Dr Andrew Sorensen wins Tübingen Prize for Older Prehistory and Quaternary Ecology
Andrew Sorensen received the award for his work on the origins of fire-making, especially for his dissertation "Beyond Prometheus: Pursuing the origins of fire production among early humans". The prize was awarded on February 7th, in Tübingen, Germany.
Fire is still a threatening and at the same time fascinating elemental force. Its control was an important step in the path of human development. But the origins of this human behavior are largely in the dark. Sorensen has wondered when people started making fire. Reliable evidence exists in Europe only for anatomically modern humans. It is often doubted that Neanderthals were able to produce fire.
Sorensen examined this question from different perspectives. He critically examined the assumption that Neanderthals used only fire created by lightning. He also developed with a colleague the computer-aided model "fiReproxies", with which it can be evaluated whether heated stones are an indication of fire use, if there are no other traces for fireplaces.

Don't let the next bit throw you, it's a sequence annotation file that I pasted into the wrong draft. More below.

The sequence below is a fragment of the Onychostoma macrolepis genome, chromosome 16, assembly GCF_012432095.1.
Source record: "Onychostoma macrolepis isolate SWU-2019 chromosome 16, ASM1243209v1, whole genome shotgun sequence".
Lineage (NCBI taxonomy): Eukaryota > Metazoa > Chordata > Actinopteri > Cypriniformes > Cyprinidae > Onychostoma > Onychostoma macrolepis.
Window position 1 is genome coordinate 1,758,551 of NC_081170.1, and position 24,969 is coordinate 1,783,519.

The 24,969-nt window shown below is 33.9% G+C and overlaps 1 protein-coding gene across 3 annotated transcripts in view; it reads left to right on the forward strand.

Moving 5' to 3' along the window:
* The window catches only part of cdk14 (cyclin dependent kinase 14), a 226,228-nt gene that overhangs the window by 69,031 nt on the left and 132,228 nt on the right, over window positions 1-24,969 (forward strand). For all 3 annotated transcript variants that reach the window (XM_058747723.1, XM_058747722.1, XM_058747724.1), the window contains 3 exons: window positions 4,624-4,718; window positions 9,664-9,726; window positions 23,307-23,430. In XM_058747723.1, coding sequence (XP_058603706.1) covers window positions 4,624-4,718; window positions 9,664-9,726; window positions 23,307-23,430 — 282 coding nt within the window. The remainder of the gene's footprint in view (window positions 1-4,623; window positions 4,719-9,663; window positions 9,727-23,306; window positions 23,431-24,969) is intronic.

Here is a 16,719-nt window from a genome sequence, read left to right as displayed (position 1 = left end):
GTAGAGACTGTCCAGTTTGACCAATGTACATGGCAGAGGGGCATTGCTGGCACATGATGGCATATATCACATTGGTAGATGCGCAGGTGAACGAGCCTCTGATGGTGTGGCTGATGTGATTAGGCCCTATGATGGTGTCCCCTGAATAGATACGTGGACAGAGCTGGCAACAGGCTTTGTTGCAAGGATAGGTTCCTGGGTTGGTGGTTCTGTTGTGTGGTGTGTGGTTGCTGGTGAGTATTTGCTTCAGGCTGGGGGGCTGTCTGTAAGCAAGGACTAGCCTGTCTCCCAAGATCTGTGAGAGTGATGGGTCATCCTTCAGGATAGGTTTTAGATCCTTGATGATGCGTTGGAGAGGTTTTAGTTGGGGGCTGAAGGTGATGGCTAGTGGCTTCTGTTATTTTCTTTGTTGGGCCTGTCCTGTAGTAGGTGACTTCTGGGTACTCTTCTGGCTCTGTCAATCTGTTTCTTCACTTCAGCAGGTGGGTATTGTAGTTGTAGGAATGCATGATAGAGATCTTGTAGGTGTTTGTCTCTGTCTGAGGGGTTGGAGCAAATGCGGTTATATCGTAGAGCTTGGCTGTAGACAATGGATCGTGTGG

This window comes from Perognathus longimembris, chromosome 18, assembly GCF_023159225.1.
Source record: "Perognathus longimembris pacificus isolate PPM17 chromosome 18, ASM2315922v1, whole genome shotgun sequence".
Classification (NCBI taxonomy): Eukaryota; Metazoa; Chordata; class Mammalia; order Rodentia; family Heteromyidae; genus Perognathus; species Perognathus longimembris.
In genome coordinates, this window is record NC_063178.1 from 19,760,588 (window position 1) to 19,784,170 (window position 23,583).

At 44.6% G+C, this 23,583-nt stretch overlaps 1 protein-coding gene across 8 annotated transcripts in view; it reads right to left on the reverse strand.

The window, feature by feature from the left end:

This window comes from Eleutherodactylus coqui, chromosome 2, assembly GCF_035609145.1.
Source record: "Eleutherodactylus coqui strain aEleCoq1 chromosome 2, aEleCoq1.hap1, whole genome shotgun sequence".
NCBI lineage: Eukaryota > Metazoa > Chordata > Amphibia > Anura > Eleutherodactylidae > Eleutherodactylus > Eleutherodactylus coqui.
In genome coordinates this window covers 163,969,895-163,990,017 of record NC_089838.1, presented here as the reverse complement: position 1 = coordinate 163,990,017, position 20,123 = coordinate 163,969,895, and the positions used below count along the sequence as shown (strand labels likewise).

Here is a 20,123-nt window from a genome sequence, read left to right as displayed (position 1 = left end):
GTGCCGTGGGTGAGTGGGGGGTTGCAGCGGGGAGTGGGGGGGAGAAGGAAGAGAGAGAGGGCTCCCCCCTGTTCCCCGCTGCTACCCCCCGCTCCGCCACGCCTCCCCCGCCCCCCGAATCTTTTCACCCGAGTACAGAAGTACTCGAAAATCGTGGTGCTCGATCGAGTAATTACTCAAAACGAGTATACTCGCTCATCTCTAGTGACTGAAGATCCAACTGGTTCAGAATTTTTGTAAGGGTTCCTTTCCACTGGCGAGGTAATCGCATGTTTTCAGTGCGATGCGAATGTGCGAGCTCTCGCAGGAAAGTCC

"It is the great merit of Andrew Sorensen to have brought movement into a long and deadlocked controversy with various new approaches", says the archaeologist PD Dr. med. Miriam Noël Haidle, Lecturer and Scientific Coordinator of the Research Center "The Role of Culture in Early Expansions of Humans" of the Heidelberg Academy of Sciences. "His approach has the potential to detect fires not only in Neanderthal sites during the last Ice Age, but also to find traces in earlier times."